In 1992 I read in a British newspaper that Phoolan Devi was standing in a by-election for the Indian parliament. I had never heard of her before. She was doing this, the article said, to draw attention to her plight and that of the poor in India, particularly that of women. There was a description of her turbulent past and of her life as a bandit. She had surrendered under a deal where she would spend a maximum of eight years in jail, but this had not been honoured. The article said that, while in Gwalior jail, she had learnt to read and write.
Her plight struck a chord with me. That year, I had been to India for the first time. The poverty and the gap between rich and poor had shocked me. I had lived in Africa for several years but conditions in India seemed even worse. It was clear to me that the poor of India needed voices to plead their case. I also felt that Phoolan had been cruelly treated by fate. On an impulse, I wrote a letter to her- not a thing I’d ever done before, and am unlikely to do again. I wished her luck in the election and offering to give some help with her legal expenses. I’m not sure I even thought she would receive my letter, let alone reply.
Reply she did and we wrote many letters to each other over the next two years. Or rather, Phoolan dictated replies to letters that were read out to her. It turned out that she was completely illiterate and only capable of affixing her signature. She worried that she might be hung, and I reassured her that it could never happen; she vomited blood, and I sent her advice from my doctor brother.
By coincidence Phoolan was released from jail the very same week that I arrived back in India. I went to see her in the fortified house in north Delhi that she had moved into. Armed policemen sent from Uttar Pradesh by Mulayam Singh protected the approach to the house. Inside, the Delhi police, under instructions from the Supreme Court, guarded her. Phoolan’s lawyer, Kamini Jaiswal, had telephoned to arrange my entry. Even so I was carefully interrogated and searched.
I had no great expectations for our meeting. One can feel sympathetic to someone who has had troubles, but they may well turn out to be not very nice. I imagined that I would just meet her the once and that would be that.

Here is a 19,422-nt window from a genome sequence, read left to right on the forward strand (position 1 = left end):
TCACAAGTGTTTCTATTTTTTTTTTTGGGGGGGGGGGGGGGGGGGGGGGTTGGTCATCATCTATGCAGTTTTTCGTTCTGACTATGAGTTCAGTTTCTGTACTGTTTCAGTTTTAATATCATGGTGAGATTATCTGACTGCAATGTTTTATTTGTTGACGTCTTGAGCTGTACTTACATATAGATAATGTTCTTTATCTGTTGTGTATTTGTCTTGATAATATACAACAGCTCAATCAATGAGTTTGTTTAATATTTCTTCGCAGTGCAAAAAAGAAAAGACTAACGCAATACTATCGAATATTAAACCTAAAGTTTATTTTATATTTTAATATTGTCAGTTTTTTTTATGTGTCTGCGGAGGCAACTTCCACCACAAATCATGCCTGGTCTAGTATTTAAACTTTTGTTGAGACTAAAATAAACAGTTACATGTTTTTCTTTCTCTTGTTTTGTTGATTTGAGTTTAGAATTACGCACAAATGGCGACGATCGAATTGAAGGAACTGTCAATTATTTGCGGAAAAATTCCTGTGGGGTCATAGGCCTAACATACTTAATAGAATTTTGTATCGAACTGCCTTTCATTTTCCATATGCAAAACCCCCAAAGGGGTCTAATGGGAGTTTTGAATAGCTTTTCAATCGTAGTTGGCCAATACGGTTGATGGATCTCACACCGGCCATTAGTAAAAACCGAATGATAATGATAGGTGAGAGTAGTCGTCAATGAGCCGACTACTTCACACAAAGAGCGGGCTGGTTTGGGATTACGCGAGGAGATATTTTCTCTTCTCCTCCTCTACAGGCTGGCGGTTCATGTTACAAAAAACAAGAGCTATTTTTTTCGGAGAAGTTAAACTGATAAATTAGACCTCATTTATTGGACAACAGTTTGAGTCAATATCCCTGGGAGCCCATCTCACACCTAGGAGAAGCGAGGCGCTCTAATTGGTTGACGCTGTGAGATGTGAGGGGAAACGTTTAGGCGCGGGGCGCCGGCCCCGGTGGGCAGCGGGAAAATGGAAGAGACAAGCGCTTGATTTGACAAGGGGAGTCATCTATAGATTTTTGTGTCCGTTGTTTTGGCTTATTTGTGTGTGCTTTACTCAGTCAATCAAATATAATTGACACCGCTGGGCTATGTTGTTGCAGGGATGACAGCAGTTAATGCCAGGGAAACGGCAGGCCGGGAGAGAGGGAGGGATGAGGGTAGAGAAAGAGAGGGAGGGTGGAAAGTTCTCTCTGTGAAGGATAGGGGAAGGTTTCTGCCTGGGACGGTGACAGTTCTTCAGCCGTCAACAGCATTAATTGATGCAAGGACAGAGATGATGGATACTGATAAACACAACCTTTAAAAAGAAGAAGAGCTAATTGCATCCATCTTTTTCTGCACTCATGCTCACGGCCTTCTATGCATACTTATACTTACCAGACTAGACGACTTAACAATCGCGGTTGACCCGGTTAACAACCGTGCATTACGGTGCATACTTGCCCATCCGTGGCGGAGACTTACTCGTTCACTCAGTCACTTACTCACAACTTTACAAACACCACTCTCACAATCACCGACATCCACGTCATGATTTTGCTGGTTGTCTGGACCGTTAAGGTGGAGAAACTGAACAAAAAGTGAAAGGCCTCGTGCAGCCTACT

I was somewhat taken aback when Phoolan entered the room. I knew the stories of a fearsome bandit marching fifty kilometres a day though the Chambal ravines, carrying a heavy gun and ammunition. I had imagined a powerfully built woman. But the woman across the room buried beneath a heavy maroon shawl was incredibly small. Moreover, I was expecting someone who, given the terrible humiliations she had endured and the eleven years she had spent in jail, would be bitter. Having seen some photographs taken at her surrender, I was expecting a permanent scowl. Far from it – her face was wreathed in smiles. Despite the vast difference in our backgrounds, and that we had to rely on interpreters, Phoolan and I instantly struck up a rapport.
Later that first evening I made to return to my hotel. Phoolan was appalled. She urged me to stay and would only let me go after had I promised to move back into the house the following day. That I did, although with some trepidation as the only space for me to bed down was on the ground floor of the converted shop, behind plate-glass. It did not seem to be the ideal protection should there be trouble. Trouble such as the police officer in command, who showed me from where he would fire his machine-guns, was half expecting.
There was no trouble. Occasionally a large crowd of inquisitive sightseers would have to be peacefully dispersed. Over the next days, a constant stream of people came to visit Phoolan. Apart from politicians and journalists, there were numerous delegations from the poor of the surrounding states. Although Phoolan had been depicted as being involved in a caste war, it was noticeable that many who came to pay their respects were not Hindus, but were Muslims, Christians or Buddhists. In this, as in many other ways, Phoolan did not conform to the image created by the media.
I stayed with Phoolan every year until her assassination and would see many other myths evaporate.
Roy Moxham - Author of Outlaw: India’s Bandit Queen and Me
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This article originally appeared on the Random Reads website